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How Your KOL Campaign Can Evolve In A "De-Influencing" EraThe rise of influencer marketing has allowed word-of-mouth marketing to migrate onto the Internet. Influencers appear more genuine and authentic than brands and celebrities; hence, they are perceived to be a more trustworthy source of recommendation.

However, as more influencers and key opinion leaders (KOLs) enter the market, things have started to take a turn, and the trend of “de-influencing” has emerged.

Read on to learn about de-influencing and what this means for your KOL marketing strategy.

De-influencing on social media

De-influencing is where influencers discourage their audiences from some forms of consumption.

One method of de-influencing is content that brings to attention a product or brand’s lacklustre performance. With titles like “I regret buying X product,” these posts focus on promoting authentic and honest reviews in an era when distinguishing between real and paid content is difficult.

Other de-influencing actions are slightly more radical and call into question the general trend of overconsumption, which is wasteful and unsustainable in the long run.

The pushback against traditional influencer marketing and overconsumption is partly a result of oversaturation: with so many influencers online, who can consumers trust to provide genuine reviews? Thus, consumers have greater confidence in influencers who post negative reviews because it suggests they think critically about every product.

The de-influencing trend has also accelerated due to rising living costs and disillusionment with most influencers’ unrealistic lifestyles. No longer as receptive to costly recommendations that may not even be effective, consumers are looking for influencers who will be honest and provide balanced reviews.

What does this mean for influencer marketing?

Fortunately, the de-influencing movement does not mark the end of influencer marketing. Instead, it indicates that brands should pivot their messaging to better align with the consumers’ expectations and demands.

Influencers today adapt to their audiences’ distaste for oversaturation and promote conscious consumption over excessive consumption. This means they still use their platform to sway their audience’s purchasing decisions—after all, saying “Don’t buy this” suggests they should spend their money on other products. Hence, de-influencing can be considered influencing, just with another name.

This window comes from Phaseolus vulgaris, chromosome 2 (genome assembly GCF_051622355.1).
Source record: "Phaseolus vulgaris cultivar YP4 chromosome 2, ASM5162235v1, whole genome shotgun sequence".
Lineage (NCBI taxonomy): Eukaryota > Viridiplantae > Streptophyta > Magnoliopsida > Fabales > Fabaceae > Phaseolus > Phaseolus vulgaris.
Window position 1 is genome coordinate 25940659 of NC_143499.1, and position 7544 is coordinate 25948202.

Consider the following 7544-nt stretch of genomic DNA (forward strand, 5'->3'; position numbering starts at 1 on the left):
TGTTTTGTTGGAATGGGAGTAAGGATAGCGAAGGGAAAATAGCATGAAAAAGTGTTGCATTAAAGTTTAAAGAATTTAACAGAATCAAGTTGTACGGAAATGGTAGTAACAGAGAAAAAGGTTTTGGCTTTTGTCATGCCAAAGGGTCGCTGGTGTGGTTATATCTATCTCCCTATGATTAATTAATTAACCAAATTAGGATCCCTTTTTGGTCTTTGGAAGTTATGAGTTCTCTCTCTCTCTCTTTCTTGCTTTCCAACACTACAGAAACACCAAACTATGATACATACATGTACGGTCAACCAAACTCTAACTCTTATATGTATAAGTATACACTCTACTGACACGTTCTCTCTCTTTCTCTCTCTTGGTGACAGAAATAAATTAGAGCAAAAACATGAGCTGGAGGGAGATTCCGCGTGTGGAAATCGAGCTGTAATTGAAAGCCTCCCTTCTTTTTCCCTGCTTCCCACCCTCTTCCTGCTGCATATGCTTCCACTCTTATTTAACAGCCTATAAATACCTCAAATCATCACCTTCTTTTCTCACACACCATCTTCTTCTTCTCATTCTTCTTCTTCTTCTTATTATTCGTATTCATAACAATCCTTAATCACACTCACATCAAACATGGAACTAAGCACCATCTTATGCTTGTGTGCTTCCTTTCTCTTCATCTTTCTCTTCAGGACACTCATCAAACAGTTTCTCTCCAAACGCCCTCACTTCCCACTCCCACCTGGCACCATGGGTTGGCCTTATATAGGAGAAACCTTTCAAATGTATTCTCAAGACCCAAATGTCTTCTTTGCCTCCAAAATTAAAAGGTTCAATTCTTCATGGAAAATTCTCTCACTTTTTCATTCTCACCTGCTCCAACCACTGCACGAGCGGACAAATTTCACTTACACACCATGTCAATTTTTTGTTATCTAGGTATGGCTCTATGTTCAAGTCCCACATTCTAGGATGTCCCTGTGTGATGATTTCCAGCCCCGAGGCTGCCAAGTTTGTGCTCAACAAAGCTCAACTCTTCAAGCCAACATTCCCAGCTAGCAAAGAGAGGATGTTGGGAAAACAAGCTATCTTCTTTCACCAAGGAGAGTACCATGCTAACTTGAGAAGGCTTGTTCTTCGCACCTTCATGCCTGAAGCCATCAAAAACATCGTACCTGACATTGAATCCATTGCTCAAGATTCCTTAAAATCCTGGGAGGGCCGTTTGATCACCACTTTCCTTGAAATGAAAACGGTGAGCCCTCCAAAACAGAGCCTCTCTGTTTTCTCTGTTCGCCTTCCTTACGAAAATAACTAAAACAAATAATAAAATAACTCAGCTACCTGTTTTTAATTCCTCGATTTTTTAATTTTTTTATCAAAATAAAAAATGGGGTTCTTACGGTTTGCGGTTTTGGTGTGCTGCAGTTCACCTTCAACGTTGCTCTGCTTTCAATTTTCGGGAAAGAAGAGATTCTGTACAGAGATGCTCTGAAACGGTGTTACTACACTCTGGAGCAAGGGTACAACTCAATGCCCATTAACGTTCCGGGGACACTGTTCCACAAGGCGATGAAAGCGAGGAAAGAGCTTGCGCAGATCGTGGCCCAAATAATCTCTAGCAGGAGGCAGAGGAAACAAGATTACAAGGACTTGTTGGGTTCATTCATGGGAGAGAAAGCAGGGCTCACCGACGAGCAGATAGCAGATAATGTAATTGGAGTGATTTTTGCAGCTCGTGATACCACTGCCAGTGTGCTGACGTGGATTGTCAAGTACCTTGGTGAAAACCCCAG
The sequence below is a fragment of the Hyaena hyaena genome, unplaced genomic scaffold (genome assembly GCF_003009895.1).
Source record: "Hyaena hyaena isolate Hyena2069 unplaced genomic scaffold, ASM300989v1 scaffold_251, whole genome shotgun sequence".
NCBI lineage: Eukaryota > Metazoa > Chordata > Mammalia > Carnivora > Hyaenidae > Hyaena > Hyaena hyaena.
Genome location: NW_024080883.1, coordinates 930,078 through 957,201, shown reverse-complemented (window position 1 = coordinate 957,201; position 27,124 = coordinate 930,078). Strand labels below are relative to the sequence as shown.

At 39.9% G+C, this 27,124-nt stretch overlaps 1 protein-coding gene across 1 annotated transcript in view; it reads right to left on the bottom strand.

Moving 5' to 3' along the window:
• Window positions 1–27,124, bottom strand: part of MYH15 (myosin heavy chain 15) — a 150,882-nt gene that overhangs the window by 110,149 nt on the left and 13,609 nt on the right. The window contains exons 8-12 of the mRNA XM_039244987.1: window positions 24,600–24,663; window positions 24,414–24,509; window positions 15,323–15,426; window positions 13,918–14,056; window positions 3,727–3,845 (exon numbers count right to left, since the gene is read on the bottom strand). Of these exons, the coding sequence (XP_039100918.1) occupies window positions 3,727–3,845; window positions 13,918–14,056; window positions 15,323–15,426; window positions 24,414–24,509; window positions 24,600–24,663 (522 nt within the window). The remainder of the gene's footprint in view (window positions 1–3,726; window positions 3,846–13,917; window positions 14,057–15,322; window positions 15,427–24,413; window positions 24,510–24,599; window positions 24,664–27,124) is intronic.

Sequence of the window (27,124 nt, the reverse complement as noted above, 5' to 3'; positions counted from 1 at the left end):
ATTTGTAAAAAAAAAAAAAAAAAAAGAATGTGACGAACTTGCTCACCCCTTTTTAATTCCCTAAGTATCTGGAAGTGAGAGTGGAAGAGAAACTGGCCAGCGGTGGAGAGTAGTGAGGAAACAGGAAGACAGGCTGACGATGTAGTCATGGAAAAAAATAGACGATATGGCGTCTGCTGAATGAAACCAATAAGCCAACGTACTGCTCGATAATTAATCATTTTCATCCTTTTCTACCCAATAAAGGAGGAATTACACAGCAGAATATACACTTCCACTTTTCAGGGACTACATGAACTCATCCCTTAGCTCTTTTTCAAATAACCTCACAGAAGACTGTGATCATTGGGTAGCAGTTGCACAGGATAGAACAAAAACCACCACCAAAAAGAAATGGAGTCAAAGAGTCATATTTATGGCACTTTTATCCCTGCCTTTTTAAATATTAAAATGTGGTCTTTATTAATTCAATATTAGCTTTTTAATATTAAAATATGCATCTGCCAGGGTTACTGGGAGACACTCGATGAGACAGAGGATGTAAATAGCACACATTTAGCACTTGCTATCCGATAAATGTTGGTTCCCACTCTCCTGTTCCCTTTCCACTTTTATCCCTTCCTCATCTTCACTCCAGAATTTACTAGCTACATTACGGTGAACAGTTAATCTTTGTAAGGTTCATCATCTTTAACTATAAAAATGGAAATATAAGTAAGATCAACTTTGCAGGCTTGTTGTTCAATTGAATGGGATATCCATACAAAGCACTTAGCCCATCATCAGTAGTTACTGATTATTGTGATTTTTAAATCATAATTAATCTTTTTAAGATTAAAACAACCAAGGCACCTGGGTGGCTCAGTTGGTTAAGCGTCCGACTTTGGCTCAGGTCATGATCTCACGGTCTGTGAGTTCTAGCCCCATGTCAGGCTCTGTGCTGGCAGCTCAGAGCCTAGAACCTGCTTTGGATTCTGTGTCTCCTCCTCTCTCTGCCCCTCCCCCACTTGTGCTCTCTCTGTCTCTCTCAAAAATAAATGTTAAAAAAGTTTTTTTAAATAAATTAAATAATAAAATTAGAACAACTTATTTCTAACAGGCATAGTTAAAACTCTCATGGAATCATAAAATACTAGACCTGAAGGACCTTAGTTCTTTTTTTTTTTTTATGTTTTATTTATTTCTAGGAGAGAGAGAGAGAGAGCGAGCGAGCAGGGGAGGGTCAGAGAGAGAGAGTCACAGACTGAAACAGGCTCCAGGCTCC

In understanding their audience’s fatigue, current influencer messaging is based on a few key ideas:

  • If you don’t need a product, then don’t buy it.
  • Expensive products are not always better.
  • You should align your choices with your style and budget.

Therefore, brands need to base their promotions around these criteria as well.

How should your influencer campaign evolve?

In the era of de-influencing, brands are expected to engage influencers more transparently.

One way to do so is to work with those who de-influence. As these influencers evaluate the products more thoroughly and critically, their positive reviews seem even more genuine. Gaining their seal of approval is thus crucial to bolster the brand image.

Working with micro-influencers can also be rewarding, especially because they seem more authentic and relatable to audiences. They are also less likely to be oversaturated, which helps your brand stand out.

Additionally, it helps to cultivate longer-term relationships with influencers. This helps build brand trust and loyalty because the promotion doesn’t seem purely sales-focused.

Moreover, influencer campaigns should involve a feedback system. Survey the influencers you have worked with and ask what products they prefer or what problems they encountered. Such feedback can inform your new research and development, making consumers more likely to enjoy and purchase your products.


With de-influencing on the rise, brands must adapt to the change in consumer expectations and demands. Hence, it is crucial to rethink your influencer marketing campaign and modify your product seeding approach.

If you’re looking to work with a social media influencer in Singapore, check out Kobe. We are an influencer marketing agency experienced in matching brands with social influencers in Singapore for optimal results. Contact us at to find out more.